Audit: N. Carolina transportation agency overspent by $740M
RALEIGH, N.C. (AP) – An audit says the North Carolina Department of Transportation needs to improve monitoring of its spending after determining it spent $740 million beyond what it planned to last year. The performance review released on Tuesday by State Auditor Beth Wood’s office says the overspending happened because DOT cost estimates were based on past spending levels, not on specific projects and operations. The performance audit also found the Chief Engineer’s Office failed to closely monitor the spending of the department’s 14 regional offices. The General Assembly ordered the audit. It reflects recent fiscal troubles for DOT that have been made worse as revenues dwindle during the COVID-19 pandemic.



Health system board chair resigns over social media comments
GASTONIA, N.C. (AP) – The chairman of the board of a North Carolina health care system has resigned after reports about his social media posts, including one in which he called stay-at-home orders “tyranny.” The Charlotte Observer reports CaroMont Health board of directors chairman Donnie Loftis resigned after eight years. On his personal Facebook page, Loftis showed support for anti-abortion protesters who violated the stay-at-home order. Last month, Loftis shared a picture of a pie chart that suggested he was more concerned about the loss of his rights than COVID-19 and that others should be concerned as well.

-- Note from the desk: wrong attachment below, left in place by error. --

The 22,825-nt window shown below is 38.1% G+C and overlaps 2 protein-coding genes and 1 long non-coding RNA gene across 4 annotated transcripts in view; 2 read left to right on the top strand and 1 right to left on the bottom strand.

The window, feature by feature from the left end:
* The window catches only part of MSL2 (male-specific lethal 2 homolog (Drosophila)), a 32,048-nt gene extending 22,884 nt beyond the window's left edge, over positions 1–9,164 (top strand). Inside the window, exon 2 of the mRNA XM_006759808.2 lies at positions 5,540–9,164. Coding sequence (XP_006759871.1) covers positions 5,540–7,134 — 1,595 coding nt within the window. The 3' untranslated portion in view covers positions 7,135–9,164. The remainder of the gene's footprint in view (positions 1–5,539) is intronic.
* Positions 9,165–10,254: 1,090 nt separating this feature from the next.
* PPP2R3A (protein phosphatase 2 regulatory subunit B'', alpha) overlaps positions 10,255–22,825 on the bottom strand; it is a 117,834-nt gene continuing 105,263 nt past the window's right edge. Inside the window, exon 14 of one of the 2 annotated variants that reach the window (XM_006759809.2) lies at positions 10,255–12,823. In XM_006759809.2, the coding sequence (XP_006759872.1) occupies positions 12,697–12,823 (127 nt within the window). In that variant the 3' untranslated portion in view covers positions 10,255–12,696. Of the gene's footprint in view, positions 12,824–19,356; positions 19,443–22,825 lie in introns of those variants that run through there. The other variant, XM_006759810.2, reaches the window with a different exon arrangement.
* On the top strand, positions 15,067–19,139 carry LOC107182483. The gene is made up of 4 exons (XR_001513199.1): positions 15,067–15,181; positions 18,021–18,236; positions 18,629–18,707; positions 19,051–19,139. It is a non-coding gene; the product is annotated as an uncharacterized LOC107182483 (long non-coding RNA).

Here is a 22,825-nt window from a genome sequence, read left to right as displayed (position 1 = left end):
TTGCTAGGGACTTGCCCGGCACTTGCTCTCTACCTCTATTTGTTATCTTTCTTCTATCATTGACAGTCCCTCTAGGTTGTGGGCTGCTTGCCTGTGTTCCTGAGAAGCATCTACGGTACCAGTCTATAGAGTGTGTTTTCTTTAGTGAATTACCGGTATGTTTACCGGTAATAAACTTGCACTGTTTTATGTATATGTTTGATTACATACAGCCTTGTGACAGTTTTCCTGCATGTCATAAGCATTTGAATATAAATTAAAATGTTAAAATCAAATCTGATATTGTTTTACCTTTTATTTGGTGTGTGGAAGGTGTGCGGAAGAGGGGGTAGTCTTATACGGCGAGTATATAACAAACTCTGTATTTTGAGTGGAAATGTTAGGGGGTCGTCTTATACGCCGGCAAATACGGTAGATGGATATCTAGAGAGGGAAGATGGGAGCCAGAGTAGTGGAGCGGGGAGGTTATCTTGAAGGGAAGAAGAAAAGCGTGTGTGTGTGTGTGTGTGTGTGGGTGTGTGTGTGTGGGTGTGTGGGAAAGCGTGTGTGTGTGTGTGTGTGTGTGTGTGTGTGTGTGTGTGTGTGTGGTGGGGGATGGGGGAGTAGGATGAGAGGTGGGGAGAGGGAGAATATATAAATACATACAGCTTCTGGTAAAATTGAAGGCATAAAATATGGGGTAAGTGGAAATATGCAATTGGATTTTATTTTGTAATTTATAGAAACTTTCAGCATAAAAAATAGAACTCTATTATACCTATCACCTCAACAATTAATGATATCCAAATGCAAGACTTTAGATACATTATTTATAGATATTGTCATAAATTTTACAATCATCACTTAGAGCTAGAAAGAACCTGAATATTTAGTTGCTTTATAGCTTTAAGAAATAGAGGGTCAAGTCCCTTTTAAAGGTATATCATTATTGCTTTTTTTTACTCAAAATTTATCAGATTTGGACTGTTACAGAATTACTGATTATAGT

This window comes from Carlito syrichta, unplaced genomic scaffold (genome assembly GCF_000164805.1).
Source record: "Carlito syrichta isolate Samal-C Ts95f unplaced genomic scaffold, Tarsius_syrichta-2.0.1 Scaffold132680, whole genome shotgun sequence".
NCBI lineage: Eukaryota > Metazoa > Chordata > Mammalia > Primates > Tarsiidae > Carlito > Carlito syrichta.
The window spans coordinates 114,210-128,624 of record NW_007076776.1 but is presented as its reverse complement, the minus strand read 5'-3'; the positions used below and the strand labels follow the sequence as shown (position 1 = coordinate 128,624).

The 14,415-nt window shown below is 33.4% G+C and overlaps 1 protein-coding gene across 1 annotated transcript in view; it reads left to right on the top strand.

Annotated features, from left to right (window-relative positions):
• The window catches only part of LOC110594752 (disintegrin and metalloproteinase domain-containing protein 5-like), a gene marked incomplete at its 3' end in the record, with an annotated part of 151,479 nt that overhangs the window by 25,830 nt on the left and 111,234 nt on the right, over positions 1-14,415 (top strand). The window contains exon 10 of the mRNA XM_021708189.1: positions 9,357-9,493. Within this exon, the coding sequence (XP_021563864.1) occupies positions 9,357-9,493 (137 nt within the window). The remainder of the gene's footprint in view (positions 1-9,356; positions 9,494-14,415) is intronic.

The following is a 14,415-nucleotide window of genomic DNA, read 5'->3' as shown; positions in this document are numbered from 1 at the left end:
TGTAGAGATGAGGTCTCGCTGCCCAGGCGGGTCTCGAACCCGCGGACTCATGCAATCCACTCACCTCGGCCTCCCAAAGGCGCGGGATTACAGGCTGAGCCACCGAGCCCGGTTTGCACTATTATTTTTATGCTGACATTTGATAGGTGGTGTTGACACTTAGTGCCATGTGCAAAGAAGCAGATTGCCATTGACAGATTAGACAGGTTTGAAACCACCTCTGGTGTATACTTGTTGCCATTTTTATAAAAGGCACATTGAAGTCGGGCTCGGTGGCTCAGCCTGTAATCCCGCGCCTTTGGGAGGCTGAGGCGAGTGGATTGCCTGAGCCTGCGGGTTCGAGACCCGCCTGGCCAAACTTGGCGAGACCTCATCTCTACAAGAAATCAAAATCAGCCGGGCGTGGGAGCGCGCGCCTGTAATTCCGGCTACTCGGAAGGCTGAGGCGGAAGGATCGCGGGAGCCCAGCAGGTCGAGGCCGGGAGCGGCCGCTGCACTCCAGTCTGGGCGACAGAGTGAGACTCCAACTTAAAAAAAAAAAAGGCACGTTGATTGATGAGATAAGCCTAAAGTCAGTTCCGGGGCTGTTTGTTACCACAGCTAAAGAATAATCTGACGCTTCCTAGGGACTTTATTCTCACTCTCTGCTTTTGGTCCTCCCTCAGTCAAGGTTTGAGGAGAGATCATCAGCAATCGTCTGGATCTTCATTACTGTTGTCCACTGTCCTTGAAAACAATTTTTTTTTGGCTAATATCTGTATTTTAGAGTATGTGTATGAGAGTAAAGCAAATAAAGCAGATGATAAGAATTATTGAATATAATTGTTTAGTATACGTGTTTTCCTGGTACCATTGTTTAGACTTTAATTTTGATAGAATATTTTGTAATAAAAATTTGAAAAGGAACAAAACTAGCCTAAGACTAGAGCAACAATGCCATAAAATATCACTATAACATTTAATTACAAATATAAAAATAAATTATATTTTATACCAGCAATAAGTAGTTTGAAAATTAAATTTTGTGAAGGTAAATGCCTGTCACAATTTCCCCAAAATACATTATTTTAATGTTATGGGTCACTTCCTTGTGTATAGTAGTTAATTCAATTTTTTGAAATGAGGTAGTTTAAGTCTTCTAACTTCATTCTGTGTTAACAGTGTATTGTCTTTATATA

N. Carolina principal sorry for racial remark during meeting
CHARLOTTE, N.C. (AP) – A school principal in North Carolina apologized after making a reference to “colored folks” during a staff meeting. The Charlotte Observer reports the apology by Charlotte’s Ardrey Kell High School Principal David Switzer was made in a follow-up staff meeting to the cultural training in August. Switzer says in a recording obtained by the Observer that he thought he said persons of color instead of colored folks. Switzer told the Observer that he made the comment while noting the importance of “cultural proficiency” training that is available for staff at the school.áThe Observer reports the comments follow a string of racial incidents at the school.



Biden pressed to choose a black woman as his running mate
DETROIT (AP) – As Joe Biden’s search for a vice presidential running mate heats up, he is facing growing pressure to choose a black woman. The move could further energize the Democratic Party’s loyal base of African American voters. But the public conversation is more nuanced. Biden has already committed to selecting a woman as his second-in-command, but the choice won’t be easy. While some believe race shouldn’t necessarily drive his selection, experts are warning it could be risky for his camp to assume black voters would still turn out in record numbers in November without a diverse ticket and tangible return for their fierce loyalty.